Three major U.S. apparel and textile industry associations, speaking at a U.S. International Trade Commission hearing this week as part of its investigation of the economic impact of the U.S.-Mexico-Canada Agreement (USMCA), generally expressed favor for the recently negotiated pact, but with several key caveats.
For the most part, the associations’ executives all agreed the North American Free Trade Agreement (NAFTA), which USMCA aims to replace, has been a positive for companies in the supply chain, from domestic yarn producers to garment importers. And as NAFTA is so ingrained in the fabric of that supply chain and many companies’ sourcing strategies, to substantially change it or get rid of it altogether would have been harmful.
“NAFTA serves as an important anchor for the U.S. textile, apparel and footwear industry. Much of the textile manufacturing in the United States is tied directly to NAFTA through U.S. exports to NAFTA partners,” Rick Helfenbein, president and CEO of the American Apparel & Footwear Association (AAFA) said during testimony. “Many of the fabrics and yarns we export to Mexico end up in garments that are imported back into the United States. Without the tariff preferences afforded by NAFTA, many of these garments would be made in other locations that do not use U.S. textiles.”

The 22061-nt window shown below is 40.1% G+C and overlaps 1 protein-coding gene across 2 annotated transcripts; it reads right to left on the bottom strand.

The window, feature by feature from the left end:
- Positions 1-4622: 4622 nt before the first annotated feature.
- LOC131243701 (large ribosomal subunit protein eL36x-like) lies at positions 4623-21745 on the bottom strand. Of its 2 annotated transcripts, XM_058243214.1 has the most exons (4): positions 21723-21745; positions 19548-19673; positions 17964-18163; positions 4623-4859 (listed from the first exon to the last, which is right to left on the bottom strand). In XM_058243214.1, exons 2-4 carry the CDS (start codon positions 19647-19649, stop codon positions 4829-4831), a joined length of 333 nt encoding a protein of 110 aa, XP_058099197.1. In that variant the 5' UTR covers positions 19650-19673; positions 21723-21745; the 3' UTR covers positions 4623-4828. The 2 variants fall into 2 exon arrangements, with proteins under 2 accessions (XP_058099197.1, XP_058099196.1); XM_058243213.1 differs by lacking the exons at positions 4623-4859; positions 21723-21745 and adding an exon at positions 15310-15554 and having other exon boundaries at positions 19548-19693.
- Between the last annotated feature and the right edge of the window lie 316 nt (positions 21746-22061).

Helfenbein said AAFA also welcomed the opportunity to modernize the 25-year-old NAFTA pact, while noting that any effort to examine the USMCA needs to be looked at in relation to the underlying NAFTA. The three lenses AAFA used to guide its advice to the Trump administration as it pursued NAFTA modernization negotiations were, “do no harm, keep it trilateral and make it seamless.”
In the do no harm realm, Helfenbein said, “The USMCA appears to have largely met this goal. USMCA retains market access schedules and makes no changes to the travel goods or footwear rules-of-origin provisions. While it does make some changes to the rules of origin for textiles and apparel, these appear to be largely cosmetic and we are hopeful the industry will be able to quickly adjust to the changes that have been made.”